Every night, Tina Portwood crawls into bed next to her 37-year-old son Mark and holds him.
Mark Portwood sustained a traumatic brain injury in a truck accident in 2003. He cannot speak or walk. A feeding tube provides nutrition.
“He just stares,” his mother said of the man she calls “Big Mark.”
On Monday, Tina Portwood found herself at Kentucky Children’s Hospital, reliving her nightmare.
Mark Portwood’s only child, 15-year-old “Little Mark,” suffered a head injury after being hit by a car while walking to Lafayette High School on Monday morning.
It was Big Mark’s 37th birthday.
“I prayed all the way to the hospital, ‘Please, don’t let it be a brain injury,’” Tina Portwood said. “When I seen him, I knew that he had a brain injury.”
Little Mark has a severe concussion, she said doctors have told them, as well as a broken collarbone.
“It’s going to be a long recovery for him. It could be up to a year,” she said, and the family does not know whether his learning abilities will be affected.
She described her grandson, who lives with his mother, as “very intelligent,” a chatterbox who loves playing guitar. At school, friends call him Edd, since his middle name is Edward.
For years, the family called him “Baby Mark,” until a few years back, when he announced that he was no longer a baby and became his grandmother’s “Little Mark.”
His grandmother said he looks and acts “just like his daddy.”
Little Mark was a baby riding in a car seat that was knocked into the floorboard on the day Big Mark’s truck crashed in 2003.
Tina Portwood said the child suffered black eyes and a broken wrist in the crash that left his father forever changed.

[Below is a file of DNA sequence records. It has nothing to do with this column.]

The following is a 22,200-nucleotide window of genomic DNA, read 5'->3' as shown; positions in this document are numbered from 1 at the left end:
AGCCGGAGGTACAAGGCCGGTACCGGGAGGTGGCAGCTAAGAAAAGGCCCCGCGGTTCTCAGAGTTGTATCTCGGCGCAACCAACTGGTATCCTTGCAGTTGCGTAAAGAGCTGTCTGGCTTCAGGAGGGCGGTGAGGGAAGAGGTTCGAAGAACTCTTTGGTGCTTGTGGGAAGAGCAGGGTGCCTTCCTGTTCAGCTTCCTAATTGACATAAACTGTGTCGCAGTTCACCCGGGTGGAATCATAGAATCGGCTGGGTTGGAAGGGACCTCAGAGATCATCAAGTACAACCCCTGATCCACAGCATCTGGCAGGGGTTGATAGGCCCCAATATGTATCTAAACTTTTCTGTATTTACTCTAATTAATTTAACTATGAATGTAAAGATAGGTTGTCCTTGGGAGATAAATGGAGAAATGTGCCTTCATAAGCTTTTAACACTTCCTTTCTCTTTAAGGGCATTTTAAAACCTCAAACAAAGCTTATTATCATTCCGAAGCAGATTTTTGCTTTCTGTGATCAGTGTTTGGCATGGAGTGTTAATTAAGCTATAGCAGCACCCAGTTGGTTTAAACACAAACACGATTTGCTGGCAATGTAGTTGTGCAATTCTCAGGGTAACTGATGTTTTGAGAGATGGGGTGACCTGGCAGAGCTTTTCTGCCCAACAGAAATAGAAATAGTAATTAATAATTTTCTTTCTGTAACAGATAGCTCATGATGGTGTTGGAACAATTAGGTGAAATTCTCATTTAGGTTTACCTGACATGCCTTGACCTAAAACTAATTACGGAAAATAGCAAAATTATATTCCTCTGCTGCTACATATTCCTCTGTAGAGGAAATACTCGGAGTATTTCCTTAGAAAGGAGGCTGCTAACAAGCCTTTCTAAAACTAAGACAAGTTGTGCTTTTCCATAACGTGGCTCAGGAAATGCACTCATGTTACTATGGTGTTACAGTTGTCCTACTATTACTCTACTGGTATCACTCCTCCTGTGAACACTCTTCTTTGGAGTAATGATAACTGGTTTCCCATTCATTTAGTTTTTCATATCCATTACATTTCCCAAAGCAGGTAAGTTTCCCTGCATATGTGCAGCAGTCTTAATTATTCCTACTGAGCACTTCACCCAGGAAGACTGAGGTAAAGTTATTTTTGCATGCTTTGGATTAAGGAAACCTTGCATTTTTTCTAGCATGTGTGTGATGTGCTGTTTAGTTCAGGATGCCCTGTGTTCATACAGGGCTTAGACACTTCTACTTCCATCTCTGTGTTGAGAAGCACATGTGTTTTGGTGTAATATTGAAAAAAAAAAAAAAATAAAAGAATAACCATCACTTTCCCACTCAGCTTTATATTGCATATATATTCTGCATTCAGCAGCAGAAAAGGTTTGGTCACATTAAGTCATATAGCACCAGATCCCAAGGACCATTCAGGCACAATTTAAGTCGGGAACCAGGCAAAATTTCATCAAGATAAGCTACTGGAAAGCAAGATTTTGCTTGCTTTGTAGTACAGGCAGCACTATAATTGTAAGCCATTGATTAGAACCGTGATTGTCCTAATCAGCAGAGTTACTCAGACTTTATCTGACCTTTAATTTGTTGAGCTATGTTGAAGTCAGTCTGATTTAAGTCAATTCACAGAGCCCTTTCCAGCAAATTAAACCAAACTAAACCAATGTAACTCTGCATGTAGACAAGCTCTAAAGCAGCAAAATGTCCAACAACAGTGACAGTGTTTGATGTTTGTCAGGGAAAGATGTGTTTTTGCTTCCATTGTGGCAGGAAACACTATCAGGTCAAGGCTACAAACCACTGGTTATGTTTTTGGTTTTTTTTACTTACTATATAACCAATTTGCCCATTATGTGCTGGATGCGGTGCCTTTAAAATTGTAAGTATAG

“He’s been through so much,” she said, “and needed a daddy.”
Tina Portwood and her husband, Eugene, who is disabled, care for Big Mark in their home and have advocated for his medical needs ever since the crash.
“We’ve been doing this for 13 years,” Tina Portwood said.
For at least one wonderful day in 2005, Tina Portwood got her son back. Big Mark was hospitalized because of a medication error and unexpectedly “woke up.” He was able to converse as he had before the crash, tell his mother he loved her, crack jokes. But then he lapsed back into his former state.
About a year later, Tina Portwood said, they took Big Mark to New Jersey for evaluation with the help of The Timbo Fund, which helps families affected by traumatic brain injury.
Tina Portwood said Big Mark made amazing progress in the years that followed until he suffered a fall, was taken to a hospital to be checked out and experienced problems getting the medicine he needed while there.
Big Mark came home from the hospital on a ventilator, no longer able to respond at all.
The family later reached a settlement with the hospital, Portwood said, and the proceeds were put in trust for his care.
Tina Portwood said the loss of her spirited, joke-cracking son has never gone away.
“I’m heartbroken,” she said.
And now, there is this new heartache.
During her time at the hospital Tuesday, Portwood said Little Mark was “agitated” and “out of it,” awake but very confused and upset. The behavior was like something she had seen before.
And so, Tina Portwood did the thing that came naturally to her, after so many years of practice.
“I did him just like I do Big Mark,” she said. “I crawled up there beside him.”